Archive for the ‘technology’ Category

Palm’s new smartphone

January 12, 2009

The Pre, designed to compete with the iPhone and Android based phones. Details over at Urbin Technology.

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A quick review of Digital picture frames.

December 17, 2008

One of the hot items this Christmas is digital picture frames. I’ve been looking at various models, bought several and returned a couple.

First, what not to buy. Omnitech digital picture frames. Omnitech is a Staples brand name. Don’t let the low price suck you in like it did me. The quality is absolute dreck! Very low resolution pictures. Here is a tip, if the resolution of the screen isn’t printed on the box somewhere, it’s probably safe to assume that it sucks.

I found two models that I’m happy with. The first is an HP 10.4″ model. The resolution is 800×600, it has a remote, support for music files, movies, CF/SD cards…all the usual stuff. A bit pricy, Amazon has it for $165, but then you are paying for the brand name and the perceived level of quality. It will show your digital photographs off quite nicely though. It also has different colored mats that can be swapped out to match your room’s color scheme.

The other model I like is the Smartparts OptiPix Pro 10.4″ digital picture frame, which Amazon has for $99.99. According to data on the box, the resolution is 640×480. I’ve got it set next to the 800×600 HP, loaded with same pictures, and I can’t see $65 worth of difference between them.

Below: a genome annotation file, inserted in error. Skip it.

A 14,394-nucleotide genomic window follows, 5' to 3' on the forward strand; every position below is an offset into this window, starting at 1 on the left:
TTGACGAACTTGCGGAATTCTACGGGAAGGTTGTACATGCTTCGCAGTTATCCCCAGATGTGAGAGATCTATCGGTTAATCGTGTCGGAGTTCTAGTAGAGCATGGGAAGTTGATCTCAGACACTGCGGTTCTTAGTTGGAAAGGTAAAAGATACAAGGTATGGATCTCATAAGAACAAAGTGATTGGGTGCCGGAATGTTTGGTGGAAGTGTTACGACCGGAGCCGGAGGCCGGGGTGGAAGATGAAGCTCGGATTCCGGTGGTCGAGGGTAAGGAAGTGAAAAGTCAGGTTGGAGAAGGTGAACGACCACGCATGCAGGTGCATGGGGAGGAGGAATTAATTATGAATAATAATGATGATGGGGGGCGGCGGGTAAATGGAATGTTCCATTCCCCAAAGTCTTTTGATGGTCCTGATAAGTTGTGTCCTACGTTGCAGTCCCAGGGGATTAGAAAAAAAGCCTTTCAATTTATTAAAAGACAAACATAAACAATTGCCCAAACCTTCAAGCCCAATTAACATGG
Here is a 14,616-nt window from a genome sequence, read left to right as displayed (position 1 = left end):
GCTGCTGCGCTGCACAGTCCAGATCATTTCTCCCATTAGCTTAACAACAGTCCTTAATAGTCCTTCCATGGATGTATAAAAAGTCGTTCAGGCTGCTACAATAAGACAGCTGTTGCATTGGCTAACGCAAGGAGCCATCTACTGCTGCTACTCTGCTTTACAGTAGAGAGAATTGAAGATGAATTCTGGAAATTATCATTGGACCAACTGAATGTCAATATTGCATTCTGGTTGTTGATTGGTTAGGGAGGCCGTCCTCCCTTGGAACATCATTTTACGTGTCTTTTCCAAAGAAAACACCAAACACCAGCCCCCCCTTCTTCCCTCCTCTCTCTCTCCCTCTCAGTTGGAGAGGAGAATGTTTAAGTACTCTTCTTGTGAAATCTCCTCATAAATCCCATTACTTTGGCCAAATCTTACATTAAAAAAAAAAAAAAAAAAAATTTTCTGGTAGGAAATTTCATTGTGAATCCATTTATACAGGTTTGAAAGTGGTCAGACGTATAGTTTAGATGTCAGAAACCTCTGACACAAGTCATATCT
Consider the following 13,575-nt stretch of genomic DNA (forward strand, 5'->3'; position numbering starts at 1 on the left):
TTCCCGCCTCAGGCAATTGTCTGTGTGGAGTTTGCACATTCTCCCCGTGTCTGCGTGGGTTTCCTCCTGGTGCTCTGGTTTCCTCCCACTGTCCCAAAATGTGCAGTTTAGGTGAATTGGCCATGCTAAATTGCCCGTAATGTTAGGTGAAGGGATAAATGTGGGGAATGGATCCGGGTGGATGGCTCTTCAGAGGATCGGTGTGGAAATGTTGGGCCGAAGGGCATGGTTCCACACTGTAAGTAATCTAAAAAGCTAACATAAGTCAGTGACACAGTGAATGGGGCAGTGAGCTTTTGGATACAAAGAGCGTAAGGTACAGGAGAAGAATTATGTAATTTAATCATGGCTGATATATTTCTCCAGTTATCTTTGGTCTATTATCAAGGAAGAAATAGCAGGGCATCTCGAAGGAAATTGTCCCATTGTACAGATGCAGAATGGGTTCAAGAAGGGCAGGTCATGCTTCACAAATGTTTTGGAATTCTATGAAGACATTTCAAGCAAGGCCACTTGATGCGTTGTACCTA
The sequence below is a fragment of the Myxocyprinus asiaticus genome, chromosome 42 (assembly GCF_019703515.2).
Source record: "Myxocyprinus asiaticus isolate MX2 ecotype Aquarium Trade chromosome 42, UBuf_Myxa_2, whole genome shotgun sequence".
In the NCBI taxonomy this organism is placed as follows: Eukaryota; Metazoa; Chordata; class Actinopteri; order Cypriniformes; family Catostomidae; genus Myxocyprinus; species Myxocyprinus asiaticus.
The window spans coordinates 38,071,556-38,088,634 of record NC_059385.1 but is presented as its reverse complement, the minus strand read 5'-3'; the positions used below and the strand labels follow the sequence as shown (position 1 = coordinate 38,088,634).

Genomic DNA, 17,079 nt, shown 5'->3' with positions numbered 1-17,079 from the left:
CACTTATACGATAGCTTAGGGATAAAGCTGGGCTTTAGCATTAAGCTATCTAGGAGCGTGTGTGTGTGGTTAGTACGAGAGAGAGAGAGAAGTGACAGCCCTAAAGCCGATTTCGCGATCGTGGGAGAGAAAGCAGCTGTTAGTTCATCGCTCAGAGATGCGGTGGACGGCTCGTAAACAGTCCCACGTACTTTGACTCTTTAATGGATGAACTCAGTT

Bottom line, if you want a decent digital picture frame, be prepared to spend at least $100, and while it’s probably safe going with a well know brand name like HP, it may not be the best buy available.

Flaming Rocket Balls!

November 13, 2008

A new, way cool, weapon for taking out hardened WMD bunkers.

The Pentagon has a new secret weapon to neutralize sites containing chemical or biological weapons: rocket balls. These are hollow spheres, made of rubberized rocket fuel; when ignited, they propel themselves around at random at high speed, bouncing off the walls and breaking through doors, turning the entire building into an inferno. The makers call them “kinetic fireball incendiaries.” The Pentagon doesn’t want to talk about them, but published documents show that the fireballs have undergone tests on underground bunkers.
…Smaller fireball payloads have been suggested for shoulder-fired rockets and grenades for tactical use. The DTRA is known to be interested in a payload for the 84mm SMAW rocket launcher for agent defeat; at present, ground forces have no tactical options for dealing with a suspected chemical/biological lab operated by terrorists or others.

HT to AoSHQ

New posts

November 7, 2008

There are new posts at Urbin Technology and the Slices of Life Photo Blog.

Green Crude

September 25, 2008

High octane gasoline produced from algae, saltwater, carbon dioxide and sunlight.
No food crops or dead dinosaurs involved.

Details at Urbin Technology.

New posts at Urbin Technology

September 9, 2008

New posts over at Urbin Technology.

Rev1 iPhones go up in value.

Google buys rights to new high res satellite photos.

Is Google planning a Navy?

A Good etext reader for the iPhone

August 17, 2008

It’s called Bookshelf, and yes, it costs money. I found it worth the $10

It supports a wide range of formats including ASCII text, HTML, AportisDoc, unencrypted Mobipocket, rft & Word Docs (not docx).

I can access my Baen webscription account from it and download books directly as well as tapping their free etext library.

There is also a Java app that you can load on your computer in order to load books you already have from other sources.

So far, I’m really pleased. A good move by Baen to support this, since Mobipocket has been very quiet about exactly when they were going to produce an iPhone app.